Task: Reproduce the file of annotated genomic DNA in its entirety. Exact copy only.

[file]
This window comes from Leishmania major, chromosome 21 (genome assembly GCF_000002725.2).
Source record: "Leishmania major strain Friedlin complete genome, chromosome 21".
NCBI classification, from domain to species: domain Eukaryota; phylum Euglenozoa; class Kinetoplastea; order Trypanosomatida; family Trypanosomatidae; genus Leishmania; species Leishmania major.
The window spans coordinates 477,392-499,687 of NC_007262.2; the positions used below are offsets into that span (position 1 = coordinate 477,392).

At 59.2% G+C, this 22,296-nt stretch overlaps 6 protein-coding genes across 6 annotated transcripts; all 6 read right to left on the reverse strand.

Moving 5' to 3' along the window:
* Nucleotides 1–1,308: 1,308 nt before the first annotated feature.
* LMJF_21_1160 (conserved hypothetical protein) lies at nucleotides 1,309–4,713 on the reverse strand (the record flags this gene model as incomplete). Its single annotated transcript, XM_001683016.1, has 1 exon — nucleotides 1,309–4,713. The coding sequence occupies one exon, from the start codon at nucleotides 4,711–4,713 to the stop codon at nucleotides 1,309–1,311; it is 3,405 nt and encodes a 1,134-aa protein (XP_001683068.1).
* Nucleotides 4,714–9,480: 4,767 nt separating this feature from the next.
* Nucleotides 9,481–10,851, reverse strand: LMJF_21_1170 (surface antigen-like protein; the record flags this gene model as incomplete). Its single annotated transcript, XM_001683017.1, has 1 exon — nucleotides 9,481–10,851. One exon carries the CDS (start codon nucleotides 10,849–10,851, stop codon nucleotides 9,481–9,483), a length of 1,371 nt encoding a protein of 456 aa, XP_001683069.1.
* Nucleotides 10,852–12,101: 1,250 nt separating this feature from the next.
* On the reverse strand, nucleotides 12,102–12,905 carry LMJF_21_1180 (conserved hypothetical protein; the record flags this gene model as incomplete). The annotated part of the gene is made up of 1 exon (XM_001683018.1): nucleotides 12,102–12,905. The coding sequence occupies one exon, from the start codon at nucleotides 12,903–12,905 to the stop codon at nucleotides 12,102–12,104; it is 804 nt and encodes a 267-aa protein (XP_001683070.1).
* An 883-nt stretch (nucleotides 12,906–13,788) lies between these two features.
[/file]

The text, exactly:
This window comes from Leishmania major, chromosome 21 (genome assembly GCF_000002725.2).
Source record: "Leishmania major strain Friedlin complete genome, chromosome 21".
NCBI classification, from domain to species: domain Eukaryota; phylum Euglenozoa; class Kinetoplastea; order Trypanosomatida; family Trypanosomatidae; genus Leishmania; species Leishmania major.
The window spans coordinates 477,392-499,687 of NC_007262.2; the positions used below are offsets into that span (position 1 = coordinate 477,392).

At 59.2% G+C, this 22,296-nt stretch overlaps 6 protein-coding genes across 6 annotated transcripts; all 6 read right to left on the reverse strand.

Moving 5' to 3' along the window:
* Nucleotides 1–1,308: 1,308 nt before the first annotated feature.
* LMJF_21_1160 (conserved hypothetical protein) lies at nucleotides 1,309–4,713 on the reverse strand (the record flags this gene model as incomplete). Its single annotated transcript, XM_001683016.1, has 1 exon — nucleotides 1,309–4,713. The coding sequence occupies one exon, from the start codon at nucleotides 4,711–4,713 to the stop codon at nucleotides 1,309–1,311; it is 3,405 nt and encodes a 1,134-aa protein (XP_001683068.1).
* Nucleotides 4,714–9,480: 4,767 nt separating this feature from the next.
* Nucleotides 9,481–10,851, reverse strand: LMJF_21_1170 (surface antigen-like protein; the record flags this gene model as incomplete). Its single annotated transcript, XM_001683017.1, has 1 exon — nucleotides 9,481–10,851. One exon carries the CDS (start codon nucleotides 10,849–10,851, stop codon nucleotides 9,481–9,483), a length of 1,371 nt encoding a protein of 456 aa, XP_001683069.1.
* Nucleotides 10,852–12,101: 1,250 nt separating this feature from the next.
* On the reverse strand, nucleotides 12,102–12,905 carry LMJF_21_1180 (conserved hypothetical protein; the record flags this gene model as incomplete). The annotated part of the gene is made up of 1 exon (XM_001683018.1): nucleotides 12,102–12,905. The coding sequence occupies one exon, from the start codon at nucleotides 12,903–12,905 to the stop codon at nucleotides 12,102–12,104; it is 804 nt and encodes a 267-aa protein (XP_001683070.1).
* An 883-nt stretch (nucleotides 12,906–13,788) lies between these two features.